Soon after the sale of the copyright of his poems, Southey's uncle, the Rev. Mr. Hill, who held the appointment of a chaplain in Portugal, arrived in England. He found his nephew with but little belief in revealed religion, and with political sentiments of the wildest order. Acting the part of a father, Mr. Hill proposed a visit to Portugal, to wean him from what was supposed to be an imprudent attachment; and to gratify his mother, who urged the removal, Southey consented, but on the morning of the day of his departure, he was married to Edith Fricker. They parted immediately after the ceremony, and the wife retired, wearing her wedding-ring attached to a ribbon round her neck. After a stay of six months in Lisbon, Southey returned, and, accompanied by his wife, went to London, and entered himself a student at Gray's Inn, to begin the study of the law, by the wish of his uncle, who
had agreed to furnish the required funds. After a year's torture, Southey gave up this-to him-irksome toil. He had become an occasional contributor to the Monthly Magazine, and in conjunction with Charles Lamb, Humphrey Davy, Taylor of Norwich, and Coleridge, he published two volumes of poetry, under the title of The Annual Anthology. In 1800-1 he again visited Portugal for the benefit of his health, accompanied by his wife; and on his return at the latter end of 1801, through the interest of, we believe, Sir James Macintosh, he obtained the appointment of Private Secretary to the then Chancellor of the Exchequer in Ireland, with a salary of 4007. a year. On his arrival in Dublin, he not only found that in his office he had nothing to do, but that the minister was so sensible of the fact, that he proposed that Southey should undertake the tuition of his son. This proposition Southey manfully rejected, and threw up his appointment a few months after. He returned to Bristol, and ere long obtained a connexion with Messrs. Longman and Rees, producing the romance of Amadis de Gaul, from a Spanish version, and his metrical romance of Thalaba the Destroyer. At this time, while struggling for himself, he learnt the forlorn condition of Mrs. Newton, sister of the unfortunate Chatterton, and to aid her, he, in conjunction with Mr. Cottle, undertook to publish by subscription a complete edition of Chatterton's writings, and they were enabled by this means to hand over 300l. to the family. He had now settled himself at Greta, in Cumberland, where he resided to the end of his life: and here he afforded an asylum for his wife's sister, Mrs. Lovell, and her child, who had been left without the slightest provision; and the wife and children of Coleridge, whom he had in a wayward mood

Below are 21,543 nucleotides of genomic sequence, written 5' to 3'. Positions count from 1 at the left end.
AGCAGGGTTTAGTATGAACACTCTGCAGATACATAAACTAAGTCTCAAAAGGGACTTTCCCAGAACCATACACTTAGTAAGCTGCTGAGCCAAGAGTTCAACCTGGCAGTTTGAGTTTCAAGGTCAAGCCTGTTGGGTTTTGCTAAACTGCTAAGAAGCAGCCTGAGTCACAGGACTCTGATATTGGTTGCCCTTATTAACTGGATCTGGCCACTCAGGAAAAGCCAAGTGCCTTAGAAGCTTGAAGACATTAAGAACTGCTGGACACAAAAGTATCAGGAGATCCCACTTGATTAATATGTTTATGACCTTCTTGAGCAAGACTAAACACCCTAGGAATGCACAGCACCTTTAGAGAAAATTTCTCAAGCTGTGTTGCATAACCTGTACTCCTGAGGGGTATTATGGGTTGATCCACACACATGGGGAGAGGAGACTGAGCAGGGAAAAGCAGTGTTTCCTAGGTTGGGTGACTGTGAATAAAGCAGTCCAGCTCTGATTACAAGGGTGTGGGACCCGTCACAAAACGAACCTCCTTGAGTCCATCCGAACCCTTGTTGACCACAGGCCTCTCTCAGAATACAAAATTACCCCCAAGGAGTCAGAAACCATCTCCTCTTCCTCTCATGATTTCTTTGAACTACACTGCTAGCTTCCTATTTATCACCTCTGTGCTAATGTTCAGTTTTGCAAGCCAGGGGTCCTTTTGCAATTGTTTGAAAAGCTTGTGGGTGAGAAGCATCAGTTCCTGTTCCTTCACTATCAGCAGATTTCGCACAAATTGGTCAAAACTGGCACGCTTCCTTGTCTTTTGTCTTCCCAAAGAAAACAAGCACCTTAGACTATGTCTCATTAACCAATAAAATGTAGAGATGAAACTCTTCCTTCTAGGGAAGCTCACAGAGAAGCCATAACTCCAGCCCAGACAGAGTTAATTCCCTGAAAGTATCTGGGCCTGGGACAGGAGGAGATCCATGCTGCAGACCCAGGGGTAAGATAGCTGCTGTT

deserted, were saved much of the knowledge of their hardships by finding a home in the Sanctuary of Robert Southey. His life exhibits many traits of his sympathy for misfortune; for in 1811, when William Taylor fell into distress, he offered to contribute a yearly 107., and the same thing he did for John Morgan; and in 1821 he directs his friend Bedford to transfer to Mr. May, who had in early life rendered Southey substantial service, 625l., in the 3 per cents,-his whole savings, and wishes it was more. When mentioning these circumstances, an able writer in the leading journal of our time says,-"If biography be not utterly worthless, these illustrations of Southey's character have an inestimable value. Look at him, pen in hand, the indefatigable day labourer in his literary seclusion, with no inheritance but his vigorous intellect, no revenue but such as his well-stored mind and matchless industry can furnish, perfect in the manifold relation of husband, brother, father, friend, and by his chosen labours delighting and instructing the world, as well as ministering to the daily happiness of his needy circle,-Look, we say, and confess that heroism is here which conquerors might envy.”
To another young and ardent poet-poor Henry Kirke White, whose volume had been most unmercifully attacked in a Review, Southey offered his kind assistance, and White's early death enabled him to prove his sympathy in collecting the scattered fragments, and in a memoir vindicated his title to genius. In fact, Southey's correspondence exhibits numerous instances of his kind-heartedness to all young aspirants for literary fame.
After he had fairly settled himself down amongst the mountains, he set to work for the booksellers, and what with prose and the result of his labours was really